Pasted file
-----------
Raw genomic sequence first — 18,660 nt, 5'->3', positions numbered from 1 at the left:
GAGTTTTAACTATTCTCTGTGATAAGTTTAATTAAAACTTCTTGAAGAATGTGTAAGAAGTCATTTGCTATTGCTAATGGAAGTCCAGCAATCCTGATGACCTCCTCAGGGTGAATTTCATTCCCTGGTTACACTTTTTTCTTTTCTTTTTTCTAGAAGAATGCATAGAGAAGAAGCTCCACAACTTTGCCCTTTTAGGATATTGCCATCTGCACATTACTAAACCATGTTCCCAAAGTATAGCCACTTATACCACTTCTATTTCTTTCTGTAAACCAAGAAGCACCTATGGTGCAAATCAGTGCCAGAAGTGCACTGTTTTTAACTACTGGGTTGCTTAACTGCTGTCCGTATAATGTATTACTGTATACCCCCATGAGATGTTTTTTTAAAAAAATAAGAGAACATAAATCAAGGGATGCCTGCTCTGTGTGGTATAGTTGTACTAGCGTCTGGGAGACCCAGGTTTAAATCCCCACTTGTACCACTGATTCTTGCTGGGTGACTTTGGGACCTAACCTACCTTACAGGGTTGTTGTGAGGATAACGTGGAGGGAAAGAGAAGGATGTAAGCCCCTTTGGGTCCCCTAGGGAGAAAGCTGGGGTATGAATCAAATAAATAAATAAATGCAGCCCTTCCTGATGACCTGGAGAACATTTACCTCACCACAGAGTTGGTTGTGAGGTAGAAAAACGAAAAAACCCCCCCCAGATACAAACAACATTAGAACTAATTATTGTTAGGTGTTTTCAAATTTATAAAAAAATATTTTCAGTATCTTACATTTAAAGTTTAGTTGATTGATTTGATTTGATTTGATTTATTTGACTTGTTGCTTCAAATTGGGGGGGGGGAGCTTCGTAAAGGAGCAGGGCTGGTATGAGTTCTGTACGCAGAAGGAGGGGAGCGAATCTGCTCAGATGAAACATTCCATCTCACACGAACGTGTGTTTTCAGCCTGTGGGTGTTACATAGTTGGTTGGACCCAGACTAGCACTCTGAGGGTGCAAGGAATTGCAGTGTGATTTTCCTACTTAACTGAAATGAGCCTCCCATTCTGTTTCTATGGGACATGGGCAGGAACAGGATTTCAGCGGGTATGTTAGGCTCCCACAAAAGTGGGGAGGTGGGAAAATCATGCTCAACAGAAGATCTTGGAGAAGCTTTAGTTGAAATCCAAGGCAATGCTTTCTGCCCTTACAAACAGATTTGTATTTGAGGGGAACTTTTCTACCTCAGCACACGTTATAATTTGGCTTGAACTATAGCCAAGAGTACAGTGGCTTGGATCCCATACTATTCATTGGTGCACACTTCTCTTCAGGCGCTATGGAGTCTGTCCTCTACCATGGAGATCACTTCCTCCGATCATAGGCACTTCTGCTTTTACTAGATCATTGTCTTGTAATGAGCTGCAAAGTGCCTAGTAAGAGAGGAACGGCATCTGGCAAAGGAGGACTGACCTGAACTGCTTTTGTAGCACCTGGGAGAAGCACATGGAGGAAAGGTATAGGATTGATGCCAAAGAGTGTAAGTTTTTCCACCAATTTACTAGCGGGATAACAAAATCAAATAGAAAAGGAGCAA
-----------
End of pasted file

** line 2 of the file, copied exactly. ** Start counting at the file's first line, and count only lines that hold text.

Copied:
GAGTTTTAACTATTCTCTGTGATAAGTTTAATTAAAACTTCTTGAAGAATGTGTAAGAAGTCATTTGCTATTGCTAATGGAAGTCCAGCAATCCTGATGACCTCCTCAGGGTGAATTTCATTCCCTGGTTACACTTTTTTCTTTTCTTTTTTCTAGAAGAATGCATAGAGAAGAAGCTCCACAACTTTGCCCTTTTAGGATATTGCCATCTGCACATTACTAAACCATGTTCCCAAAGTATAGCCACTTATACCACTTCTATTTCTTTCTGTAAACCAAGAAGCACCTATGGTGCAAATCAGTGCCAGAAGTGCACTGTTTTTAACTACTGGGTTGCTTAACTGCTGTCCGTATAATGTATTACTGTATACCCCCATGAGATGTTTTTTTAAAAAAATAAGAGAACATAAATCAAGGGATGCCTGCTCTGTGTGGTATAGTTGTACTAGCGTCTGGGAGACCCAGGTTTAAATCCCCACTTGTACCACTGATTCTTGCTGGGTGACTTTGGGACCTAACCTACCTTACAGGGTTGTTGTGAGGATAACGTGGAGGGAAAGAGAAGGATGTAAGCCCCTTTGGGTCCCCTAGGGAGAAAGCTGGGGTATGAATCAAATAAATAAATAAATGCAGCCCTTCCTGATGACCTGGAGAACATTTACCTCACCACAGAGTTGGTTGTGAGGTAGAAAAACGAAAAAACCCCCCCCAGATACAAACAACATTAGAACTAATTATTGTTAGGTGTTTTCAAATTTATAAAAAAATATTTTCAGTATCTTACATTTAAAGTTTAGTTGATTGATTTGATTTGATTTGATTTATTTGACTTGTTGCTTCAAATTGGGGGGGGGGAGCTTCGTAAAGGAGCAGGGCTGGTATGAGTTCTGTACGCAGAAGGAGGGGAGCGAATCTGCTCAGATGAAACATTCCATCTCACACGAACGTGTGTTTTCAGCCTGTGGGTGTTACATAGTTGGTTGGACCCAGACTAGCACTCTGAGGGTGCAAGGAATTGCAGTGTGATTTTCCTACTTAACTGAAATGAGCCTCCCATTCTGTTTCTATGGGACATGGGCAGGAACAGGATTTCAGCGGGTATGTTAGGCTCCCACAAAAGTGGGGAGGTGGGAAAATCATGCTCAACAGAAGATCTTGGAGAAGCTTTAGTTGAAATCCAAGGCAATGCTTTCTGCCCTTACAAACAGATTTGTATTTGAGGGGAACTTTTCTACCTCAGCACACGTTATAATTTGGCTTGAACTATAGCCAAGAGTACAGTGGCTTGGATCCCATACTATTCATTGGTGCACACTTCTCTTCAGGCGCTATGGAGTCTGTCCTCTACCATGGAGATCACTTCCTCCGATCATAGGCACTTCTGCTTTTACTAGATCATTGTCTTGTAATGAGCTGCAAAGTGCCTAGTAAGAGAGGAACGGCATCTGGCAAAGGAGGACTGACCTGAACTGCTTTTGTAGCACCTGGGAGAAGCACATGGAGGAAAGGTATAGGATTGATGCCAAAGAGTGTAAGTTTTTCCACCAATTTACTAGCGGGATAACAAAATCAAATAGAAAAGGAGCAA